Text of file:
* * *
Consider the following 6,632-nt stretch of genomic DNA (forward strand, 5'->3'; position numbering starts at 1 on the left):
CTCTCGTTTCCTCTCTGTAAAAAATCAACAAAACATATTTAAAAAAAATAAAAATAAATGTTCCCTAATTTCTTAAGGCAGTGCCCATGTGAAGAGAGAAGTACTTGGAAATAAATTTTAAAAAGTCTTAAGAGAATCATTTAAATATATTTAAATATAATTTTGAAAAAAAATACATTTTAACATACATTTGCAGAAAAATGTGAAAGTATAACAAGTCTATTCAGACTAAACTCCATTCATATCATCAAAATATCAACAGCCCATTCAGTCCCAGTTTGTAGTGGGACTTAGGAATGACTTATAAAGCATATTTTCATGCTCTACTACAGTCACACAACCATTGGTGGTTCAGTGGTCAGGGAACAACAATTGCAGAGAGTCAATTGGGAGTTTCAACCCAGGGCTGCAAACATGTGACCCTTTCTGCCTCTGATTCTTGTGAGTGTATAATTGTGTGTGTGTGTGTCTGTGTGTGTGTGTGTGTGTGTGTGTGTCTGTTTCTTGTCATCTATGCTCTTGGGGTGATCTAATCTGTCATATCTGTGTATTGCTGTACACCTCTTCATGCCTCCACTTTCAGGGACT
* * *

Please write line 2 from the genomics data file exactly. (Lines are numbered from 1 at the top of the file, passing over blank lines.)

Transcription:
CTCTCGTTTCCTCTCTGTAAAAAATCAACAAAACATATTTAAAAAAAATAAAAATAAATGTTCCCTAATTTCTTAAGGCAGTGCCCATGTGAAGAGAGAAGTACTTGGAAATAAATTTTAAAAAGTCTTAAGAGAATCATTTAAATATATTTAAATATAATTTTGAAAAAAAATACATTTTAACATACATTTGCAGAAAAATGTGAAAGTATAACAAGTCTATTCAGACTAAACTCCATTCATATCATCAAAATATCAACAGCCCATTCAGTCCCAGTTTGTAGTGGGACTTAGGAATGACTTATAAAGCATATTTTCATGCTCTACTACAGTCACACAACCATTGGTGGTTCAGTGGTCAGGGAACAACAATTGCAGAGAGTCAATTGGGAGTTTCAACCCAGGGCTGCAAACATGTGACCCTTTCTGCCTCTGATTCTTGTGAGTGTATAATTGTGTGTGTGTGTGTCTGTGTGTGTGTGTGTGTGTGTGTGTGTCTGTTTCTTGTCATCTATGCTCTTGGGGTGATCTAATCTGTCATATCTGTGTATTGCTGTACACCTCTTCATGCCTCCACTTTCAGGGACT